Senator Bob Smith
Ranking Member, Environment & Public Works Committee
Full Committee Legislative Hearing on S. 556,
Good Morning & thank you Mr. Chairman for holding this hearing. I also want thank all of the witnesses -- and a special welcome to Ken Colburn, who has come down from New Hampshire. Ken does a great job for the people in the State, and he has been extremely helpful to me and my staff.
o I have long been a proponent of reducing our utility emissions
o Unfortunately, Current law often fosters a combative relationship that does too little to increase environmental protection and too much to increase litigation, delay, and uncertainty.†
o In many ways, the law can actually be an obstacle to cleaner air.
The bottom line is that we have a system that discourages new energy production:† increases the cost for current production:†† and delays environmental protection. This is unacceptable.
o I want to change that† -- and began an inclusive process when I first became Chairman two years ago
o I want to applaud Chairman Jeffords for continuing that process
o It is vital that we reduce our emissions and, at the same time, separate ourselves from the current command and control system to one that is more effective and efficient
o We need to embrace the free-market mechanisms that rely on innovation†††††††††††††††††††††††††††††††††††††††
It is my belief that innovation and technology will one day make regulation a thing of the past. We already have a successful model to follow - that of the Acid Rain program. Clearly, we need further reductions in the sulfur emissions level, but no other environmental program compares with the efficiency and effectiveness of the Acid Rain Program.
We have seen compliance under this program exceed 99%; thatís unheard of for any environmental program.† Many of the reductions were realized ahead of schedule as well. Second, although there was concern that the Acid Rain cap & trade program would create so - called Ahot spots@† - EPA data has shown that this is not occurring.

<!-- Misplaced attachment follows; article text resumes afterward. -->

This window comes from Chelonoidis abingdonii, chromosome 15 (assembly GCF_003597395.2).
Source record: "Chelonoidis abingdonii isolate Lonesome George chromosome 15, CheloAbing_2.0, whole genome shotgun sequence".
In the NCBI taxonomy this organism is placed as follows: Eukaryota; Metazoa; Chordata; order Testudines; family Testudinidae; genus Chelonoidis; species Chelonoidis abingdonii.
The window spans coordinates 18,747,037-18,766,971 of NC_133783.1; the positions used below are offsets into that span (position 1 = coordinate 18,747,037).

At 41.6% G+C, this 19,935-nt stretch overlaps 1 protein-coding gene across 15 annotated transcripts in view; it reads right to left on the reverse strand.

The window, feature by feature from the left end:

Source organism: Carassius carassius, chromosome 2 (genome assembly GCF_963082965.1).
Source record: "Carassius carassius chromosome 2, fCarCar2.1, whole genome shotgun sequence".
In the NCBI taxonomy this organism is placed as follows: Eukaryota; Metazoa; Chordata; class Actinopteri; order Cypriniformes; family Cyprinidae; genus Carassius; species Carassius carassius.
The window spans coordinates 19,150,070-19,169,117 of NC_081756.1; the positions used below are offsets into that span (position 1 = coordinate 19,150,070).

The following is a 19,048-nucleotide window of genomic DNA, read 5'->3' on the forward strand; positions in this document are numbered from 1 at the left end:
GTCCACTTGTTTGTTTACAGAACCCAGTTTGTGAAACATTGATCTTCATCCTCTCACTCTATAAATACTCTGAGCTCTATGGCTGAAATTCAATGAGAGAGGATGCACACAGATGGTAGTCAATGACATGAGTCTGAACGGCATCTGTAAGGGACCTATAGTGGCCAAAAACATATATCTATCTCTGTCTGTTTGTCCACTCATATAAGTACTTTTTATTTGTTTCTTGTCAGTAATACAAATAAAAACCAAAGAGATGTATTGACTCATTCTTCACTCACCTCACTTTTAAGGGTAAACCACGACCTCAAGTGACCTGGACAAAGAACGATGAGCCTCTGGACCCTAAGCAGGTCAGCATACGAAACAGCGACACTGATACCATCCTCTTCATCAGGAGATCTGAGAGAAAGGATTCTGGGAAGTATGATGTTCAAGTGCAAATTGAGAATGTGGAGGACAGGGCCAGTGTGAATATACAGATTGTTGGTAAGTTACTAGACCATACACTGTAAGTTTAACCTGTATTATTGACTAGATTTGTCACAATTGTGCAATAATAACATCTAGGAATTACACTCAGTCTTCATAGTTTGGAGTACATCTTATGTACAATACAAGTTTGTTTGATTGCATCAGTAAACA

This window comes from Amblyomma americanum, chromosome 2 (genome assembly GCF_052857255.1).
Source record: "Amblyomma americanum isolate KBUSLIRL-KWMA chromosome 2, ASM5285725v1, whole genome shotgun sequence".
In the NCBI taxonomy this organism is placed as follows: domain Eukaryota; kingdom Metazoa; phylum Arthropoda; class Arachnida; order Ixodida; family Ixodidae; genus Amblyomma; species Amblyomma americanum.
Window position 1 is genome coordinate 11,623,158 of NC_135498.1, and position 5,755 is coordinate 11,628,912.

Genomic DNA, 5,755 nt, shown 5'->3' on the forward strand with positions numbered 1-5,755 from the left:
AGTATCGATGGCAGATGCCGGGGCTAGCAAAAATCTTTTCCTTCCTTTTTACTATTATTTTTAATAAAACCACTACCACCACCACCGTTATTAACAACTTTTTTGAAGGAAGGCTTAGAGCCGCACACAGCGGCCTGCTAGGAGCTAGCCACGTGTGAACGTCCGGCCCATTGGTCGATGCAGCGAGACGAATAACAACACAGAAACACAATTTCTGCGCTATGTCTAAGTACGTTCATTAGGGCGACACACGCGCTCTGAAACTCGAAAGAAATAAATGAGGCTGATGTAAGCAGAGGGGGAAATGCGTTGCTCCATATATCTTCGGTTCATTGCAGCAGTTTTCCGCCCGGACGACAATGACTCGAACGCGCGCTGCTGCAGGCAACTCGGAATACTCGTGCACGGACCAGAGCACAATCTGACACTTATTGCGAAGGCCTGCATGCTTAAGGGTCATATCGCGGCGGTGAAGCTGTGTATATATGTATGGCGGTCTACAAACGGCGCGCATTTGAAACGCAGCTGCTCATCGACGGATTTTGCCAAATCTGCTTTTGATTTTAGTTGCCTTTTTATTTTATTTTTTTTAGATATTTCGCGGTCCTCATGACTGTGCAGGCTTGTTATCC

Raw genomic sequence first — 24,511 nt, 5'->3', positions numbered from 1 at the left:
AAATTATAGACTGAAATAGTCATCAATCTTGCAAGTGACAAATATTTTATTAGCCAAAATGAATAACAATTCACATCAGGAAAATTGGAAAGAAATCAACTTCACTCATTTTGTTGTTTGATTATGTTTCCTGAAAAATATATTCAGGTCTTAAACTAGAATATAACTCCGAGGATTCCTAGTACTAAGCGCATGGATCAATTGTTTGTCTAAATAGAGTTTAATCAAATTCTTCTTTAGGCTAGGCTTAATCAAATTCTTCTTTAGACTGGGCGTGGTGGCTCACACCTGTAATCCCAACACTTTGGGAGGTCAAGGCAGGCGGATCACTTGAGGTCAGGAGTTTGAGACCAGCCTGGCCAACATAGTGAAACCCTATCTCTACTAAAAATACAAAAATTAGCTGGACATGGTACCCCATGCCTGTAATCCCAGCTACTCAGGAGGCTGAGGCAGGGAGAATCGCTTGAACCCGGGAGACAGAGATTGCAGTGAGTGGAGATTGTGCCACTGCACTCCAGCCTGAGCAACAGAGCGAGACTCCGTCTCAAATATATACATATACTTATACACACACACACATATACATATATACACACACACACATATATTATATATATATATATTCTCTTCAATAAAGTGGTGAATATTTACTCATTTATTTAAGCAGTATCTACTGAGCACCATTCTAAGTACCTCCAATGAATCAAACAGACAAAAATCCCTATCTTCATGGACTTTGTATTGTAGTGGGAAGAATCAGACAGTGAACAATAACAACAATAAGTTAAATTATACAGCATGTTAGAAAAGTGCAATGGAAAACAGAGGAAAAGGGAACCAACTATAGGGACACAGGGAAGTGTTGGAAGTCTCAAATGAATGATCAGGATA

This chart shows the monitored reductions in SO2 deposition due to the Acid Rain Program.† The map on the left shows deposition for 1989-1991, and the map on the right shows deposition for 1997-1999 B the few years after Phase I of the Program went into effect.†
The significant reduction in red and yellow areas on the map indicates that the most adversely affected areas have seen the greatest environmental benefit from the Acid Rain Program.†
The existing hot spots have been cooled B new ones have not been created by trading.
And finally, one last success of the Acid Rain Program has been the steady decline in estimates of annual compliance costs.†
This next chart shows that actual annual costs are less than half the lowest cost estimate at the time of enactment.†
Other estimates at the time of enactment were up to 7 times higher than actual costs.†
A program that is market-based, flexible and incentive driven has proven to be the most effective and efficient environmental program on the books. †We need to embrace that approach.† I want innovation to replace regulation B and I believe that can happen
I want to thank the Chairman for his efforts . I believe that there is more work to be done. I donít believe that his bill S. 556 is complete and ready for mark-up yet.† Discussions with Members simply have not yet gotten to the point where we are ready for a vote on the bill.† †We have a great deal more work to do to establish broad support for specific legislation on this issue. †One thing is clear - absent a broad consensus, there will be no progress.
I appreciate his efforts and pledge my continued constructive participation in this very important process. It is my hope that this will be the first in a long line of legislative hearings where Members are able to discuss options. I donít think that we are far away from reaching that point of consensus. We only have one good shot at this, so lets not rush it, lets get it right.
If we do this right; with flexibility, market based emissions trading and clear emissions limits, we will create a system that not only reduces air pollution, but costs less, while enhancing fuel diversity. Both EIA and EPA have completed analysis of multipollutant reduction scenarios Senator Voinovich and I requested. BOTH indicate that we can make dramatic reductions for an annual cost that is below the original cost estimates by EEI for the Acid Rain Program.
Significant reductions in NOx, SO2, Mercury (EPA=s analysis also includes CO2) for less than the expected cost for partial reductions in just SO2. Whatís more, coal consumption in the east increased in this analysis. This makes me quite optimistic that we can improve on the current system.